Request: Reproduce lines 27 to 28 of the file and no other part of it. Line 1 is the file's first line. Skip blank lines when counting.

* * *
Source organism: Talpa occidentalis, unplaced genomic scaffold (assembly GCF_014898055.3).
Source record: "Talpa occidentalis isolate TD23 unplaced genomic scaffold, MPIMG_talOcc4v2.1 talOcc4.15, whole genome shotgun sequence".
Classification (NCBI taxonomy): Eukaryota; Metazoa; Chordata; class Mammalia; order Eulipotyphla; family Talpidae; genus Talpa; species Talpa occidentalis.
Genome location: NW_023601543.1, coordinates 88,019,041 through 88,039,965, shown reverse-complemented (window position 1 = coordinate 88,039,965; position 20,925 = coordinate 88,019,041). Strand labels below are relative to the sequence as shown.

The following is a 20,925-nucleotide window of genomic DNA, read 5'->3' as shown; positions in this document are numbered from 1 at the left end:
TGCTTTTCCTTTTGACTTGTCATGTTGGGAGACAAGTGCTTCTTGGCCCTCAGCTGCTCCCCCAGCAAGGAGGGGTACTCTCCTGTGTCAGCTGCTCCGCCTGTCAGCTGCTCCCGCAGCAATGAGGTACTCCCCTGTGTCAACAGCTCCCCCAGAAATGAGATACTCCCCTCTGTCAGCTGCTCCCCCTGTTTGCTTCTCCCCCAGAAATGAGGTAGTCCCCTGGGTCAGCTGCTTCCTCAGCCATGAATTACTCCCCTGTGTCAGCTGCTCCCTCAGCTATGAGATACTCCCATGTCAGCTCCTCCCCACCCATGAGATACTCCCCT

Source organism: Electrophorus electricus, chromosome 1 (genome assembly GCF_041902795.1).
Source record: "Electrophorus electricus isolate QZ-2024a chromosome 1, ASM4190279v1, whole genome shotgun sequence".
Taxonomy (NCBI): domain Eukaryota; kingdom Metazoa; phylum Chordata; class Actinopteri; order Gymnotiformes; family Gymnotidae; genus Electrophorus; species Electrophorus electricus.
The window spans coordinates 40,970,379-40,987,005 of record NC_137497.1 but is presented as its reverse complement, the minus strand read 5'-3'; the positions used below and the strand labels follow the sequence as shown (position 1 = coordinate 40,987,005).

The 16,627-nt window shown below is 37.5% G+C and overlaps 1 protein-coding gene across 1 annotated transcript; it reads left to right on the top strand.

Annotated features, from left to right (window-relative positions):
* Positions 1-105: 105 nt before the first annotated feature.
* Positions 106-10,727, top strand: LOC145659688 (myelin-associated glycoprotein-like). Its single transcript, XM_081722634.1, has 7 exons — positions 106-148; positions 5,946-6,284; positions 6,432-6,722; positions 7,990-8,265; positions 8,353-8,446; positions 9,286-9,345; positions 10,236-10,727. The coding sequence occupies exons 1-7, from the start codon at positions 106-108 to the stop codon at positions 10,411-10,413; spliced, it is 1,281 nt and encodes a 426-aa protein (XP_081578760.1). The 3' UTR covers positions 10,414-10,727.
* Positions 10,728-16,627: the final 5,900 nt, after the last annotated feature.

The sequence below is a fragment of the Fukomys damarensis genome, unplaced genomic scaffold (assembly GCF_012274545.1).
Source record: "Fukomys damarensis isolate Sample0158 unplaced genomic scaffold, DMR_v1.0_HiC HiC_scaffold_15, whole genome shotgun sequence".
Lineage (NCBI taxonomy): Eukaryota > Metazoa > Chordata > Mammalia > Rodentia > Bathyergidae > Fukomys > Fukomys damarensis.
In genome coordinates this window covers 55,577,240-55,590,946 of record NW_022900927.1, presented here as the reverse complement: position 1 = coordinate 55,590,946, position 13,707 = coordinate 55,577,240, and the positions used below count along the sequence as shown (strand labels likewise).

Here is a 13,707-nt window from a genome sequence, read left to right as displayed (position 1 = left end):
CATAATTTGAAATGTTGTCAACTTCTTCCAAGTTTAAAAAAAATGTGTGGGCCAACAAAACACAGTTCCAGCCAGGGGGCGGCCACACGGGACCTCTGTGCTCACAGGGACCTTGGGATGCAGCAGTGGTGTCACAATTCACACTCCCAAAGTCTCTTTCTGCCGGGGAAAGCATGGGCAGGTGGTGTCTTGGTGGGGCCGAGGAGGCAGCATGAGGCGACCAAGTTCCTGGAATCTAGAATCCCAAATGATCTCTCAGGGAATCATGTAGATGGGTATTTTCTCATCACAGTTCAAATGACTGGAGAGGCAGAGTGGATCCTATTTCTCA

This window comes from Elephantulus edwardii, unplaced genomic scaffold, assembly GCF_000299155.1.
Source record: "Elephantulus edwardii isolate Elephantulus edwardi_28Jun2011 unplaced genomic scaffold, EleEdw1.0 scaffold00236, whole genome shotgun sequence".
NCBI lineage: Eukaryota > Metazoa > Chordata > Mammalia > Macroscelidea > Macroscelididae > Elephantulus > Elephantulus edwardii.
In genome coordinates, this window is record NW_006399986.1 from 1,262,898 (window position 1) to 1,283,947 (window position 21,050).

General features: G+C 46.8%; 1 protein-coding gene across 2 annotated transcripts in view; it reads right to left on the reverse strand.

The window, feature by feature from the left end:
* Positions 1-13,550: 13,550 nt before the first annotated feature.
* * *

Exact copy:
The window, feature by feature from the left end:
* Positions 1-13,550: 13,550 nt before the first annotated feature.